The idea of option tires in Saturday night’s All-Star Race was a worthy one. In a race that’s struggled to produce entertaining racing, it was worth a shot to see if different tire combinations would incite passing, especially in the race’s final 10-lap sprint to the finish.
As we noted after the race, the idea was a much better one in theory than it was in practice. The option tires were just fractionally faster than the regular tires, making passing far from plentiful. Once again, NASCAR was left with an All-Star Race that provided far more in hype than substance.
It’s admittedly too early to write off option tires as a failure. One 70-lap race broken into four stages at a track not known for its passing proficiency isn’t enough of a sample size to make a sweeping judgment. But NASCAR and Goodyear shouldn’t spend time finding ways to make option tires work in the Cup Series’ near future. The efforts should be focused elsewhere, like combating the scourge of clean air.
If clean air is a gaping wound in need of stitches or staples, option tires would be a first-aid kit filled with a few random bandages and some antibiotic ointment.
Clean air — the less turbulent air that cars at the front of the field encounter because of a lack of traffic — was a big reason why the option tires didn’t work on Saturday night. The boost of increased aerodynamic grip was far more beneficial than the boost of increased mechanical grip with softer tires.
“It’s interesting how the tire strategy worked out where no one had the greens at the end because track position was so important,” Jamie McMurray said after finishing fifth. If a driver took option tires in the race’s final stage he had to start at the back of the field. No one did.
NASCAR’s move to cut downforce from Cup cars before the 2017 was a step to cutting the benefits of clean air. But it’s clear that more steps need to be taken, starting with dramatically reducing the front downforce on the cars.
The splitter has to go. We’ve made this argument countless times, but it’s worth revisiting yet again after Erik Jones’ attempt to go three-wide on Chase Elliott and Daniel Suarez in the open.
The move immediately made click chasers and binary thinkers hark back to Dale Earnhardt’s pass in the grass in the 1987 All-Star Race. That’s an easy and lazy callback. Earnhardt’s pass worked because the front of his car wasn’t sealed to the track.
A better comparison involves Dale Earnhardt Jr. and his ill-fated clip of the grass at Texas in 2014. Both Junior and Jones suffered terminal damage to their cars because of the splitter, which is a primary source of aerodynamic grip for the current iteration of Cup cars.
The splitter’s pretty damn unpopular too. Every time a splitter digging into the grass tears up a car, you can find an observing NASCAR driver or three to tweet “#teamvalence” in a nod to the days when Cup cars didn’t have a bottom lip that stuck out like a bulldozer.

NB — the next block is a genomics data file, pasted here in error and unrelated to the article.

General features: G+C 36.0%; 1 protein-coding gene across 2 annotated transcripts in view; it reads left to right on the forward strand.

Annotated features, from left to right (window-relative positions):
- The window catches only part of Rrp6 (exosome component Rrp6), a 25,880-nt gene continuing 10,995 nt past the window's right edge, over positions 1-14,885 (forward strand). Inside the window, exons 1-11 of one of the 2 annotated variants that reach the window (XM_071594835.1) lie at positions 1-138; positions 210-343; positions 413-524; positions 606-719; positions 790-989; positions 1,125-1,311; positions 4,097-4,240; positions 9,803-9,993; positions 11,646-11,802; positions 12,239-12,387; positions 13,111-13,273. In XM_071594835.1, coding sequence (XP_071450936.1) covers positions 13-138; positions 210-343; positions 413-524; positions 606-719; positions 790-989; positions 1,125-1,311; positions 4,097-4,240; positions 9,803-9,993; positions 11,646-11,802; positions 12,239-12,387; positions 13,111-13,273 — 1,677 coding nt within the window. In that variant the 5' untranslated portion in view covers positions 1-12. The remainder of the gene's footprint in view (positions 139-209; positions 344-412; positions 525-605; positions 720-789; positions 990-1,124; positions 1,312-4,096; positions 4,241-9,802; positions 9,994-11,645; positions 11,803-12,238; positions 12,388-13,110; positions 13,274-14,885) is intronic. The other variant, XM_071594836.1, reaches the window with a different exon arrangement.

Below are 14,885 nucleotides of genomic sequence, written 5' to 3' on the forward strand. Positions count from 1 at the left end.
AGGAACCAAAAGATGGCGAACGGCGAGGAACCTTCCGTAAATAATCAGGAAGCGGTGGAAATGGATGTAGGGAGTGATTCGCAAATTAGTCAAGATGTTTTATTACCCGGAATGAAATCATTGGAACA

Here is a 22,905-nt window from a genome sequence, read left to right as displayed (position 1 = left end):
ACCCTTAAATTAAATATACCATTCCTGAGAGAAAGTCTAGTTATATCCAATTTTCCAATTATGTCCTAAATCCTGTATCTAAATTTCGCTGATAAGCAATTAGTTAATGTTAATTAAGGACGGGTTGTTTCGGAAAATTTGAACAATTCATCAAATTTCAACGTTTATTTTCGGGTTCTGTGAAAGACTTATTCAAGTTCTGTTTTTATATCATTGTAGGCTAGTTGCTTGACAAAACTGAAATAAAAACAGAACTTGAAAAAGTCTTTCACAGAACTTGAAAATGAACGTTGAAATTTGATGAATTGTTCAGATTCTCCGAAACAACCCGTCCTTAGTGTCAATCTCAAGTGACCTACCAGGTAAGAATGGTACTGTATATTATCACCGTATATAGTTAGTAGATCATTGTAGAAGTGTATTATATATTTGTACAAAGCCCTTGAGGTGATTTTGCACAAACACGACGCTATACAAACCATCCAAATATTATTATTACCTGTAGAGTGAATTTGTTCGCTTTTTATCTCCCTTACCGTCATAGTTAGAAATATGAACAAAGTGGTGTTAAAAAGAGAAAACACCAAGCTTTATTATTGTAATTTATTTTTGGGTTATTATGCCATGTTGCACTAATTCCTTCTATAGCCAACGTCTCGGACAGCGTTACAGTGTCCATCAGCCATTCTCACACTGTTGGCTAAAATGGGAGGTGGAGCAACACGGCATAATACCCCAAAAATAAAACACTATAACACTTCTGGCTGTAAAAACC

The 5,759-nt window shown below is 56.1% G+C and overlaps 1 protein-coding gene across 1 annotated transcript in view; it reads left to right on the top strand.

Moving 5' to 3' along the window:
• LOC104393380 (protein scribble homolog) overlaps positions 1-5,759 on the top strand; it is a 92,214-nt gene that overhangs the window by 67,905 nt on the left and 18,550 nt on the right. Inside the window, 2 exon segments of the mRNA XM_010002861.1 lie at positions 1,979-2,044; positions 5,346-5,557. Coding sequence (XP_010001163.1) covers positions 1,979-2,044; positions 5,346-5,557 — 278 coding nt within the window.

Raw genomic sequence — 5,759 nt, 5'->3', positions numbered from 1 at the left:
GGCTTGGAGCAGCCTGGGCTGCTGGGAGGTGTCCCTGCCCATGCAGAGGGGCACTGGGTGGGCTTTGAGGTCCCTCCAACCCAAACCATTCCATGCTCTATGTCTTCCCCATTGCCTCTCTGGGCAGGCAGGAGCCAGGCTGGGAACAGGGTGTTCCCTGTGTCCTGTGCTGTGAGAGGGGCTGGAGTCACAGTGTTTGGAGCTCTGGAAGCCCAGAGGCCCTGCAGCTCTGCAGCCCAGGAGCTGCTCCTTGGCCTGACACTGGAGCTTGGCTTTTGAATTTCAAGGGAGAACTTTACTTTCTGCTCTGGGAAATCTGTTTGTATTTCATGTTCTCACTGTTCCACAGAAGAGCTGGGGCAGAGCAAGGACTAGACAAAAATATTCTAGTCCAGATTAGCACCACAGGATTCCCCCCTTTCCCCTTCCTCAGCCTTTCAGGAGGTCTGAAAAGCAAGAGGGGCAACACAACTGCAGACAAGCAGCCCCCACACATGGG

Getting rid of the splitter would not only make passes like Earnhardt’s possible again, but it would also cut significant downforce away from the cars. That lack of downforce can make passing in the corners easier — clean air won’t be as vital — and also cut corner speeds. Which tend to have an inverse relationship with the ability to pass.
Less downforce would also lessen the need for multiple tire compounds.
While Formula 1 and IndyCar regularly give teams the choice of softer tires that are faster and less durable and tires that have less grip but last longer, NASCAR would be the first series to provide the option on ovals. Formula 1 strictly races street and road courses while IndyCar only offers red and white tires on its road and street courses. Sunday’s Indianapolis 500 will see teams use just one tire compound throughout the entire race.
The differing types of tires is designed to help teams make passes and have varying race strategies. And for series that rely heavily on courses with both left and right turns like F1 and IndyCar, they make sense. For a series with 34 of 36 races on ovals, option tires don’t make much.
What’s the appeal of option tires if every team simply saves them for a restart with less than 20 laps to go? Those types of restarts happen far more often in NASCAR than in F1 or IndyCar, where pitting during a late caution at a road course is typically not the best idea.
Cars with far less downforce would also provide Goodyear with the chance to engineer softer primary tires that would provide similar performance to what an option tire would look like on the current cars.
As Cup teams have spent more and more on engineering in recent years, Goodyear has walked a line to find tires that provide significant fall-off during a tire run and are also durable enough to handle the downforce and speeds that cars are capable of producing. Very often, for self-preservation reasons, Goodyear has erred on the side of durability, making two and no-tire pit stops a common sight at grippier tracks.
Track position races are no fun for fans, and that’s why NASCAR and Goodyear took the step they did in the All-Star Race. If the two want to bring back option tires for the 2018 race (which is staying at Charlotte) with some further research and development, a second shot isn’t uncalled for. But there shouldn’t be any plans to phase in option tires at points races. There are far more significant and far-reaching issues for NASCAR and Goodyear to collaborate on than a band-aid solution.
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